Mexico's Most Dangerous Cartel Leader Is Dead. What Now?

Jorge Chabat is a politics professor at Mexico City's CIDE university. He focuses on international crime networks.

Chabat said that killing El Lazca was symbolically important for the Mexican government, because through this action, the government tells drug lords that they will have to pay for their illegal actions.

But Chabat added that El Lazca's death would not instantly lead to the dismantlement of the Zetas group.

"They have lots of members, and lots of cells operating throughout the country," Chabat said. "But in some way the coordination [of the group] achieved by El Lazca will be affected, and that could negatively impact that cartel's operations," Chabat said.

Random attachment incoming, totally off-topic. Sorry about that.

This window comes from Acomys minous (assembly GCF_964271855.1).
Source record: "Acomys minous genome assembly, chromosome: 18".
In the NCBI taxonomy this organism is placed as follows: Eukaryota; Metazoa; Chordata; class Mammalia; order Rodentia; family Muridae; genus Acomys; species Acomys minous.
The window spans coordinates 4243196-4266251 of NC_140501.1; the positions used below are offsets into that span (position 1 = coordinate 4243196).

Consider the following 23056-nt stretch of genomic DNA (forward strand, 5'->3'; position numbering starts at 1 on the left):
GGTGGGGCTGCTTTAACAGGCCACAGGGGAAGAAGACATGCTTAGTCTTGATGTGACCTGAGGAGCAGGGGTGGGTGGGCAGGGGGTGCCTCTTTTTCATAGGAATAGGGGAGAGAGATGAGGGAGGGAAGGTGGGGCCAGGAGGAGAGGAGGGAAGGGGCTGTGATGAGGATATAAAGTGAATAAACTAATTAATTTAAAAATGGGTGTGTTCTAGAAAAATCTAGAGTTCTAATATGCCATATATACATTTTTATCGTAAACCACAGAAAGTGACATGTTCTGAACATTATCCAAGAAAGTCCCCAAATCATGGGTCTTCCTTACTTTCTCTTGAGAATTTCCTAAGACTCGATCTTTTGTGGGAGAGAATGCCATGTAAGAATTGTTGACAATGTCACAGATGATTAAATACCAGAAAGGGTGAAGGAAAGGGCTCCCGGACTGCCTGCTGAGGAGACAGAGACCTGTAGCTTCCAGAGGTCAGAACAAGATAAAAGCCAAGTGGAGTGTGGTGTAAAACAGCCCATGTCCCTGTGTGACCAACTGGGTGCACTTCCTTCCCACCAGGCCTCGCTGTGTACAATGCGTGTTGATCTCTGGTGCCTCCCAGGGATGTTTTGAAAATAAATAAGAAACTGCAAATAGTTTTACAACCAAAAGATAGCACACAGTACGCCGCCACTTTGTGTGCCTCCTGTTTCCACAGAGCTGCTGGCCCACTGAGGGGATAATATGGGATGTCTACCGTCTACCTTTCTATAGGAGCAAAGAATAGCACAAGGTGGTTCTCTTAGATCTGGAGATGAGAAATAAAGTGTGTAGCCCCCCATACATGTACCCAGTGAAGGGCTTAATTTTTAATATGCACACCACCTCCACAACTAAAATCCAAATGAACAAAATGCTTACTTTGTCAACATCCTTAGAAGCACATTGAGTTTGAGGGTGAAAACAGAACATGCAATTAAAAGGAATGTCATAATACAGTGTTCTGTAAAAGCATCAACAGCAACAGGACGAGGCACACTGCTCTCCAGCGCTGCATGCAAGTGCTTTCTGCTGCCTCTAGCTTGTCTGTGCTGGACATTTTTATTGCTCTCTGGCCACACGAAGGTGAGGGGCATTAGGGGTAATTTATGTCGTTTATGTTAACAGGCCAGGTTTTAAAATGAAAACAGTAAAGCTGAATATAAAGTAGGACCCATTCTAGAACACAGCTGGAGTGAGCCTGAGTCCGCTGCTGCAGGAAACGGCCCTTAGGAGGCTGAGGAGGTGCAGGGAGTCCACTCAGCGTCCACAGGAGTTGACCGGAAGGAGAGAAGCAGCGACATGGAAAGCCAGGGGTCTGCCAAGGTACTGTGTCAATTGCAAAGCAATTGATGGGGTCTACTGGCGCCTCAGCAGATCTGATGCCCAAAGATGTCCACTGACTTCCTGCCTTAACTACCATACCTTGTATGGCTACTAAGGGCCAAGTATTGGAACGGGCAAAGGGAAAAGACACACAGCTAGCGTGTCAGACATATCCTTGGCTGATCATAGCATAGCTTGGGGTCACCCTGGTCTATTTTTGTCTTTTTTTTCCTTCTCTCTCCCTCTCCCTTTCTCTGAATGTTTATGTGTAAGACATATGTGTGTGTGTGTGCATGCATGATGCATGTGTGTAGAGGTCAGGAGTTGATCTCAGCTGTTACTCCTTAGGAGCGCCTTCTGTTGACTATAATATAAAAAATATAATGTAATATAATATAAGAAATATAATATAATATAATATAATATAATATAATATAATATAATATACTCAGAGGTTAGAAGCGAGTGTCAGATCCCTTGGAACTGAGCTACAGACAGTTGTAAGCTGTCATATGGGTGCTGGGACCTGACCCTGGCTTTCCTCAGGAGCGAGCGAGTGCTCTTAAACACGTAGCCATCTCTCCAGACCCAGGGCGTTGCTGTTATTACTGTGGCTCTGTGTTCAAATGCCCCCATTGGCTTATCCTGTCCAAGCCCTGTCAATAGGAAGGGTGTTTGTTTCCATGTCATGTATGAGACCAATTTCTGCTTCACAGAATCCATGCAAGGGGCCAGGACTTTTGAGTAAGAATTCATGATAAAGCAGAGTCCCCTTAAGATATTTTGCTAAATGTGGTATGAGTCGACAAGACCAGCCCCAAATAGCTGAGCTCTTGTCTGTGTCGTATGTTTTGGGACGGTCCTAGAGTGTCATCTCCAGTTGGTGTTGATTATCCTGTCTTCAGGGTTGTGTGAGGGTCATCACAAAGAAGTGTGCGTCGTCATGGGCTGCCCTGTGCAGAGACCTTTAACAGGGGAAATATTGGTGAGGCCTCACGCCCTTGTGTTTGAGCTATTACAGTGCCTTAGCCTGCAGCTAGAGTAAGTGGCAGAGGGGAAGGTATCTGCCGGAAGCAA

Chabat warned that violence in territories controlled by the Zetas could increase, as members of the group wage a war over leadership of the organization.

"There was already violence due to confrontations between El Lazca and [number two leader] Miguel Treviño," Chabat said. "This operation marks a significant advance [in the struggle against cartels] but it's not enough."

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